Washing our blood products off of your skin, sets or out of clothes is very easy:
- Remove and dispose of any excess blood.
- Rinse with hot water. In many cases this is all that needs to be done. Cold water will work as well, it just takes a lot longer.
- For thinner fabrics or very fibrous materials detergents will be needed to get the remainder of the blood out. Be sure that if you are placing in a wash machine there is plenty of room for the water to flow through the fabric. Overloading will negatively affect the removal process.
That’s it! We have tested with various fabrics after six months of setting and have still had success. If you have any questions please contact us.
For further detail (and a laugh or two) see our Super-De-Duper Secret Blood Cleanup Instructions.
General Tips for Blood Effects
- Blood will steal focus. Be completely sure the effect is necessary to progress the story or the moment will be lost.
- Lighting and costumes colors will change the way the blood looks onstage. Be sure to take a look at your effects under the lighting and with the costumes that will be used for the show to avoid unpleasant surprises.
- Water rehearsals are great and quick to clean up, but keep in mind that water behaves very differently than the blood unless the blood is cut very thin. For our Blood Jam product, if you mix 1 tbsp blood with 3-4 tbsp water you will get a suitably runny effect.
- Bright red blood will give a quicker and deeper psychological shock to the audience if used quickly, unexpectedly and/or in small amounts.
- Dark red blood is best for larger effects and/or effects that are onstage longer.
- The blood effect does not have to come immediately after the injury. Bleeding later, especially if there are lines, often has a better effect and result.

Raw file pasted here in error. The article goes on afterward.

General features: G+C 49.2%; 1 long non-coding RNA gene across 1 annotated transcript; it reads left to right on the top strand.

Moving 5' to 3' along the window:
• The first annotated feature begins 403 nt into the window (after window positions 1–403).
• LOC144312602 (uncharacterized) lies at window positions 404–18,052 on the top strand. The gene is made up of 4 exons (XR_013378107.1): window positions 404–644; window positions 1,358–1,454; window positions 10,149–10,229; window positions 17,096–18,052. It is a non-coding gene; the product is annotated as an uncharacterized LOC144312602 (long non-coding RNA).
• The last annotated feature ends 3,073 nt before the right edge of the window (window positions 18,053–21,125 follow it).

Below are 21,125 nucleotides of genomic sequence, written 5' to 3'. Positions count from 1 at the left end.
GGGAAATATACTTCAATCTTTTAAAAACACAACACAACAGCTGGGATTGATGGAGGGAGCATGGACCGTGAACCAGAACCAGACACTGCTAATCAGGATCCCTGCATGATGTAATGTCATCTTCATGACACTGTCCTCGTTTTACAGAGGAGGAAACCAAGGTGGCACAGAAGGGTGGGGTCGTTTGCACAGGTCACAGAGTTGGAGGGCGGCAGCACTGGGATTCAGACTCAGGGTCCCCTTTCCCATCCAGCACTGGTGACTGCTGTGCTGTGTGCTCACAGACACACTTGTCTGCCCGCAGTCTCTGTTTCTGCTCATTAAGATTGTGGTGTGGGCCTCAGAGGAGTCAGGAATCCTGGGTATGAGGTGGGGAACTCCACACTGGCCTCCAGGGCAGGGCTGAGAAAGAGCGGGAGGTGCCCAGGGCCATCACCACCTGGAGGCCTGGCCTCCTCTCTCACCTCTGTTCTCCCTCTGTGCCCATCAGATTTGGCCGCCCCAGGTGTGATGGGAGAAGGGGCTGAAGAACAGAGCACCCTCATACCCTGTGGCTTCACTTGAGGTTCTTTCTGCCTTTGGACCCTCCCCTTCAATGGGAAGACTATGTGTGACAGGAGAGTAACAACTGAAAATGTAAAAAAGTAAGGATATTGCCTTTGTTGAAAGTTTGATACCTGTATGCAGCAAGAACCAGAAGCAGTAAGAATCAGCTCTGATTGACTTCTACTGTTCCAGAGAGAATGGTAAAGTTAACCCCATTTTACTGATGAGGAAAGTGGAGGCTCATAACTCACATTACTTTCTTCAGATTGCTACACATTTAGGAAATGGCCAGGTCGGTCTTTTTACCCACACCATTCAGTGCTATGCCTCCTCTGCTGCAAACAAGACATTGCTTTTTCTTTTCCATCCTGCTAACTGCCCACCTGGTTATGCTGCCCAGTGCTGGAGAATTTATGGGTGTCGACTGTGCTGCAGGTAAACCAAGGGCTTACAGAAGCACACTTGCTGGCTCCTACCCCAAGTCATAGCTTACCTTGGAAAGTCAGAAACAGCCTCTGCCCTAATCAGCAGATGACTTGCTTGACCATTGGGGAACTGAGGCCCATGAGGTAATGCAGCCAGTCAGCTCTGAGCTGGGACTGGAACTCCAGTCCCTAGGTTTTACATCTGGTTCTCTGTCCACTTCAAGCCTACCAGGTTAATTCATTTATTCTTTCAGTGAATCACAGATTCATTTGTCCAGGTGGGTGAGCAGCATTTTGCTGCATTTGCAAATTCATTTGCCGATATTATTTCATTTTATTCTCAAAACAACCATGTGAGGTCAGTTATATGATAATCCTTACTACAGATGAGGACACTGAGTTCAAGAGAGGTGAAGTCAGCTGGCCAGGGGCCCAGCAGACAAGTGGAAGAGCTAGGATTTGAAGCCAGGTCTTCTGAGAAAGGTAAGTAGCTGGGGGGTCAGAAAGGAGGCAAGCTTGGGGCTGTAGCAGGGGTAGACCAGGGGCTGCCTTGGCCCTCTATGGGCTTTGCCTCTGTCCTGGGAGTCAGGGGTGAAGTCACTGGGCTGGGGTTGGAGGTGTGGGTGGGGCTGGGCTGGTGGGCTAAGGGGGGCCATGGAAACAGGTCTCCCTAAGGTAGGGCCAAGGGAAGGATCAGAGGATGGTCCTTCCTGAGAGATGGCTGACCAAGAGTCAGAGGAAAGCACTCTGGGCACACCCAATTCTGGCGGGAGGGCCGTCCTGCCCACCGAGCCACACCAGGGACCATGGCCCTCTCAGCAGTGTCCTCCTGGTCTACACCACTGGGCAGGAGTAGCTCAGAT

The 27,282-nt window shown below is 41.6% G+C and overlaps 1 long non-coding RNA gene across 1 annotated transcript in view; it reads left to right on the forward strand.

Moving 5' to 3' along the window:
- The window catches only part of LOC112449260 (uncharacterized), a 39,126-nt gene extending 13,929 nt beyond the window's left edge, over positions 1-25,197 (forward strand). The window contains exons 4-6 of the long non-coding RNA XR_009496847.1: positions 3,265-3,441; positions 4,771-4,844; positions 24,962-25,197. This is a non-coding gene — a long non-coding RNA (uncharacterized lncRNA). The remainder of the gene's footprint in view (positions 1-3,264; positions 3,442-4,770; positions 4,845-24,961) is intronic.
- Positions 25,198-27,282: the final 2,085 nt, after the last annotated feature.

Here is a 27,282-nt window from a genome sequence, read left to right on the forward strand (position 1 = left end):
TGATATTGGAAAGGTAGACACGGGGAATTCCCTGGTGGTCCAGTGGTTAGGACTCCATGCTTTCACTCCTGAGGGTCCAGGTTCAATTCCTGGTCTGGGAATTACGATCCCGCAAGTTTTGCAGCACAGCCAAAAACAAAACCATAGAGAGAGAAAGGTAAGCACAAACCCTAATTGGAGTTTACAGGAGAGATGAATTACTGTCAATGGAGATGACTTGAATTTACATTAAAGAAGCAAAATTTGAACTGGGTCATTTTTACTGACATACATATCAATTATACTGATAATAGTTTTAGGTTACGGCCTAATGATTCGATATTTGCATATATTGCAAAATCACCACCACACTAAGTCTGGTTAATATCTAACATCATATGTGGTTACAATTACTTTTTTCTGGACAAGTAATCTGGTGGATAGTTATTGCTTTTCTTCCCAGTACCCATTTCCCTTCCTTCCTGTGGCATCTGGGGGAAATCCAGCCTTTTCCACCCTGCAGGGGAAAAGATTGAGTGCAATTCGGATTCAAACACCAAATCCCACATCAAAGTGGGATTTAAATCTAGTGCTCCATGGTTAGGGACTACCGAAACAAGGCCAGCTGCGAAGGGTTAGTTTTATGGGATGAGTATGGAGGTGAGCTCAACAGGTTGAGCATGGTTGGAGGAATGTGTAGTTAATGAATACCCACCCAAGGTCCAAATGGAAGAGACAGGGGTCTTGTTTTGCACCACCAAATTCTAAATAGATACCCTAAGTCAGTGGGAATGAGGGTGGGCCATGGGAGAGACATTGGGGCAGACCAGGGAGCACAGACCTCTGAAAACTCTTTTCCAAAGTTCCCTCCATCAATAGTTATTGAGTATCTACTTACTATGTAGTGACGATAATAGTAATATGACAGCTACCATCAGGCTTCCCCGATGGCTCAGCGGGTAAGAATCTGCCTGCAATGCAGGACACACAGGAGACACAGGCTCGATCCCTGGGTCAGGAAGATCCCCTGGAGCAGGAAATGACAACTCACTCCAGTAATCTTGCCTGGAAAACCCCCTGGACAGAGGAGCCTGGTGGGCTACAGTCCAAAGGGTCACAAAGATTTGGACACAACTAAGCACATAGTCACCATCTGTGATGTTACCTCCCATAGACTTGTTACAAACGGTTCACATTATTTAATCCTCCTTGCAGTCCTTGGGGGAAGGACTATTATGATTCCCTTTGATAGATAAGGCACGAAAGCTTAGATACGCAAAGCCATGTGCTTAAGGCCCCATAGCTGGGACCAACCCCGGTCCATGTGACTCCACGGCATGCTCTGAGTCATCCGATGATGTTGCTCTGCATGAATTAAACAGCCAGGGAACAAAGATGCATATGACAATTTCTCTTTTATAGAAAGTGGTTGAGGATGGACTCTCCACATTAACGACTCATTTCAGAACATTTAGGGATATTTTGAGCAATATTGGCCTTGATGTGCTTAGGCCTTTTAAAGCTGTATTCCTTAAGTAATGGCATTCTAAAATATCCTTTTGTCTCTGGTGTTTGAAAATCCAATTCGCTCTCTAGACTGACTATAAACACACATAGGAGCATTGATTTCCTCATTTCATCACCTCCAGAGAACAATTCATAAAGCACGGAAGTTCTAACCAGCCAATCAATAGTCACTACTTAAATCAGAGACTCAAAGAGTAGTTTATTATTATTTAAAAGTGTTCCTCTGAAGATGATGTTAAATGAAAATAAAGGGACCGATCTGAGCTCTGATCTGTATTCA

- When using blood bags use the cheapest folding sandwich bags possible. Tie in a simple knot to create pressure on the blood (tape usually falls off and does not create good enough pressure) and aim by directing the seam of the bag in the direction you want the blood to go.
- Keep it simple. If the effect gets too complex the likelihood of a mistake increases. Actors have enough going on without having to add a bulky or tricky contraption to deliver the perfect blood spurt.
Tips on Mixing and using Blood Jam
- For quick, easy mixing, use warm water or put the water and blood in the microwave for 7 second intervals then stir.
- If you want an effect to stay on the skin and run use the Blood Jam as is to create a base. Then mix 1 tbsp blood with 1-2 tsp water and apply to the top of the base.
- If you need to pre-mix the blood effects for more than a few days use vodka instead of water. The alcohol will prohibit bacteria and fungal growth.
- To adjust flavor add a flavor extract to the blood being used.
- You can get the blood to simulate coagulation by using the blood in its original thickness but as hot as comfortably possible before deploying. The blood will become runny when heated and the outer edge will cool faster than the inside making the blood slow down, pool, and return to its original thickness as it cools.
- Using chocolate syrup with the blood will enhance the browning effect of the blood as it dries. Be aware, however, that the chocolate syrup may stain.
Using Blood Bags
Blood bags are the most popular and most often used way to deliver a blood effect on stage or screen. They are very simple to put together, hide and use. Here are some tips to making the most effective blood bag possible:
- Pour the desired amount of blood into one corner of the bag.
- Twist the bag.
- Tie the twisted end into a knot and slide the knot down to create pressure.
- To deliver the blood, squeeze with the hand, the blood will exit the bag along the seam which is the weakest part. For example, the first grip below will shoot blood towards the heel of the hand. The second grip will shoot blood away from the heel of the hand.